Here is our guide on native sheep breeds in Britain, with a few key details on how to identify and key characteristics
Black Welsh Mountain
Black Welsh Mountain (The Barn Farm)
A small sheep, the breed is long lived and has no wool on its face or legs. Males have horns but females are polled. They are also well known for their lambing ease, high fertility and good milk yield.
Originally from Kerry in Wales (Newham Grange Country Farm)
Originating from Kerry in Powys in Wales, this breed of sheep dates back to the 19th century. Kerry Hill sheep have a white fleece with distinctive black markings on their eyes, nose and legs and do not have horns. Able to cope with most weather conditions, the sheep also produce good crossbreed lambs. The wool can grow up to 10cm in length and meat sourced from lambs is very lean. Find out more about the breed here.
The Cheviot has a lively character (North Country Cheviot Sheep Society)
The Cheviot sheep originated from the Cheviot Hills as early as 1372. With a lively and active character, the breed is fast maturing, strong and dual purpose. The wool is firm and dense and mainly used in the tweed and carpet industry, whilst the meat, usually sourced from prime lambs, is of a high quality.
Traced back to Kent, the Romney has adapted to the conditions of the marsh area (Getty)
The Romney sheep is well known and recognised for its heavy and thick fleece. Traced back to Kent, the breed has adapted to the conditions of the marsh area, battling the wet and windy weather conditions to remain healthy. Therefore, the breed is now popular in countries such as New Zealand and the Falkland Islands, where these traits have proven successful. The Romney is often described as dual purpose, meaning it produces both meat and wool. The muscular lambs provide good meat and the mature sheep can provide easy to spin wool. Find out more about the breed here.
Herdwick sheep, native to the Lake District, are a territorial breed bred on the Cumbrian hillsides (Getty)
Herdwick sheep, native to the Lake District, are a territorial breed bred on the Cumbrian hillsides and fells of Northern England. Providing strongly flavoured lamb and mutton as well as fine wool, the breed is naturally hardy. Grey in colour with a white face and dense wool, this medium sized sheep has a strong thick tail and rounded horns.
The Suffolk is mainly raised for meat (Suffolk Sheep Society)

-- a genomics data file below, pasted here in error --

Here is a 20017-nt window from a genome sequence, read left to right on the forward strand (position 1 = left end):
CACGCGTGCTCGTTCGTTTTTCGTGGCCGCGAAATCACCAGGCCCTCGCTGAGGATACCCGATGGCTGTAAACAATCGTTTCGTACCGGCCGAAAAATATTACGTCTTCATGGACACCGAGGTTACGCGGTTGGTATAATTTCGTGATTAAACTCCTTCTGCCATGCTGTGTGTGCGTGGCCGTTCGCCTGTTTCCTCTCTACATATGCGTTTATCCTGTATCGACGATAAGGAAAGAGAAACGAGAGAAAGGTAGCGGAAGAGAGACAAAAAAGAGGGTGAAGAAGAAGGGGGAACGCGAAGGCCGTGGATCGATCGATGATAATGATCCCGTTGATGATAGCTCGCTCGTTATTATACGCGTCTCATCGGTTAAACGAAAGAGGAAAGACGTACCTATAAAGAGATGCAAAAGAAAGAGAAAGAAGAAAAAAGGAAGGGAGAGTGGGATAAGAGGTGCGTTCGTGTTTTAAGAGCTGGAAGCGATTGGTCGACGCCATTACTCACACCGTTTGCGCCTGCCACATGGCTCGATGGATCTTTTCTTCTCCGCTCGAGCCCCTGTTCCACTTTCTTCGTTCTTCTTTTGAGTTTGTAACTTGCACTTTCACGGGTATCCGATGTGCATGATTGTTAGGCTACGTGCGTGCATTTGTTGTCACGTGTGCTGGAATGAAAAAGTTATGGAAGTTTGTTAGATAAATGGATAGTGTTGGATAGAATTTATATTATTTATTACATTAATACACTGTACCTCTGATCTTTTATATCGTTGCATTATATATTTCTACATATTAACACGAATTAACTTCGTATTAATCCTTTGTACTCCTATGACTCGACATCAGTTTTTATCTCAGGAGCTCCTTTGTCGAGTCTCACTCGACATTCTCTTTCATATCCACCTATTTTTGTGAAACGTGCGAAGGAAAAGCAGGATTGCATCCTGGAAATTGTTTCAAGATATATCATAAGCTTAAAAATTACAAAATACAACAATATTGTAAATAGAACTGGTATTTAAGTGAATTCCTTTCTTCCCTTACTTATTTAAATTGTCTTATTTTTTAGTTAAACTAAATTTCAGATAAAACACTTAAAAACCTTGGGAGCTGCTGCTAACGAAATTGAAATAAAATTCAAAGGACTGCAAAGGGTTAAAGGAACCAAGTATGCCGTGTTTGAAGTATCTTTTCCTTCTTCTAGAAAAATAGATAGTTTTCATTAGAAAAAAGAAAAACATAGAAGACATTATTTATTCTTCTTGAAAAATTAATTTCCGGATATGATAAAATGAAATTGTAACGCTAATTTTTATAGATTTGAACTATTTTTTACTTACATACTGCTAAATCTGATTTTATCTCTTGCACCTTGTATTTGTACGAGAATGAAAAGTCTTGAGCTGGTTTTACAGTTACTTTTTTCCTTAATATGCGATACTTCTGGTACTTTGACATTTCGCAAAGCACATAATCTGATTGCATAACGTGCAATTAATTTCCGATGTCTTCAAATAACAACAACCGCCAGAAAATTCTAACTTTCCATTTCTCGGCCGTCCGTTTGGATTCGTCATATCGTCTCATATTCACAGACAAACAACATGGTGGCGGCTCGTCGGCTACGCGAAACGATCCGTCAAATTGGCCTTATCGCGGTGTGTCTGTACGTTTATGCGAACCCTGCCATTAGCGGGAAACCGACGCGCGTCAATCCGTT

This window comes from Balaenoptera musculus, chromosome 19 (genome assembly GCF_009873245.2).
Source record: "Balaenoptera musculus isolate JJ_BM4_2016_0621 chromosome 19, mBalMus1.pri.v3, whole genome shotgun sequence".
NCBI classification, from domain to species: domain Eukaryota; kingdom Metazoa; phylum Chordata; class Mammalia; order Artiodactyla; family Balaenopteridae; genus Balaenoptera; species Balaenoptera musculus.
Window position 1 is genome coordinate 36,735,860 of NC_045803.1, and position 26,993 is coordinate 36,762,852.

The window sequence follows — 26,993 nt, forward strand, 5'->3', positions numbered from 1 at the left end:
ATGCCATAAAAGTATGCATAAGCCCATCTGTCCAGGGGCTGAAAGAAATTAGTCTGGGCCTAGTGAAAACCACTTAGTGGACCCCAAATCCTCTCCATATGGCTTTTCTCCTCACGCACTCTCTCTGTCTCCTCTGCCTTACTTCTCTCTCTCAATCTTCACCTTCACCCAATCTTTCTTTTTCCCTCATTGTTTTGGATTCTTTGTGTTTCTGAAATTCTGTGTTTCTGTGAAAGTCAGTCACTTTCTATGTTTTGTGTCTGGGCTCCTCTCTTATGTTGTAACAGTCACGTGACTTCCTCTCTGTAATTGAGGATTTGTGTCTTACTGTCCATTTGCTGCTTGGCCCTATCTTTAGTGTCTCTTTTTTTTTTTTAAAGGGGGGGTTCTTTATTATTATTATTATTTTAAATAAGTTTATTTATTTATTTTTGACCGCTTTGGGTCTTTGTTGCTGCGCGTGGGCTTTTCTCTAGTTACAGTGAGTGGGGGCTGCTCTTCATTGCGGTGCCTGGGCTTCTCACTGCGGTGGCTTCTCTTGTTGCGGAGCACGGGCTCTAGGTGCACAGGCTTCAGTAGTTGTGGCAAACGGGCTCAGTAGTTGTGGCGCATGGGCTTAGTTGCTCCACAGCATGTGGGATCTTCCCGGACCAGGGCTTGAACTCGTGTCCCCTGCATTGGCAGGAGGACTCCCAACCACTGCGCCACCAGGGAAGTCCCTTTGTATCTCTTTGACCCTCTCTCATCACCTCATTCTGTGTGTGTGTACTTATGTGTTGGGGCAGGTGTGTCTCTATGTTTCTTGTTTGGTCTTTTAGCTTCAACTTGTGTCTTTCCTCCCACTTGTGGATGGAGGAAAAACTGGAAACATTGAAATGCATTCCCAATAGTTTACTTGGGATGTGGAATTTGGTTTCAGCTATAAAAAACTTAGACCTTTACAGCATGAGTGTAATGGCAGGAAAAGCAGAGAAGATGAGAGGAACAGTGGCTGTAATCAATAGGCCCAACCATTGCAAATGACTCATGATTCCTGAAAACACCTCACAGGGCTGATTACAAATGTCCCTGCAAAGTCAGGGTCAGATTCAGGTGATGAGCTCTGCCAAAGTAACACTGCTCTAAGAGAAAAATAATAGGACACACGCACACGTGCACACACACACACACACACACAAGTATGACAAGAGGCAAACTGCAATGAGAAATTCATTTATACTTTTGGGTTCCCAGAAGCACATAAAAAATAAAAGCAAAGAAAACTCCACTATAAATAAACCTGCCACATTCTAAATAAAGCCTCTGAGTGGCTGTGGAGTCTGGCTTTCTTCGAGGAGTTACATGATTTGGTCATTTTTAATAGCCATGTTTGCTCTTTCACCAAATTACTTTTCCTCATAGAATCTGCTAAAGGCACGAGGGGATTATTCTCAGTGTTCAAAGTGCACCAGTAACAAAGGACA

Suffolk ©Suffolk Sheep Society
A black faced sheep raised mainly for meat, the Suffolk was first recorded in 1797. Developed in East Anglia, they were produced by crossing Norfolk Horn ewes with Southdown rams. Large in stature with a big muscular frame, the sheep can be developed to heavier weights without getting fat and instead produces good quality lean meat.
Swaledale sheep have a very thick coat that is coarse and rough (Getty)
Named after the Yorkshire valley of Swaledale, these sheep are found in the northern areas of Britain. Featuring off white wool and curled horns, they are most commonly used for lamb and mutton meat production. Swaledale sheep have a very thick coat that is coarse and rough. Adapted to live in harsh weather conditions, the breed is hardy and can graze on hills and mountains.
Rough Fell (Rough Fell Sheep Breeders’ Association)
Like Swaledale and Herdwick sheep, the Rough Fell is an upland breed from northern England. Raised for its meat, the sheep has a black face with a white patch across its nose. The breed also has horns and are excellent breeders, rearing lambs in challenging climate conditions.
Medium sized and polled, the sheep is sturdy and solidly built. (Ryeland Sheep Society)
The Ryeland was developed in Herefordshire during the 12th century. Medium sized and polled, the sheep is sturdy and solidly built. The breed has a lot of wool, which is soft and weighty. The Ryeland has an extremely docile personality and is easily managed. Small lambs of around five months old often produce high quality tasting meat and they are commonly reared on smallholdings.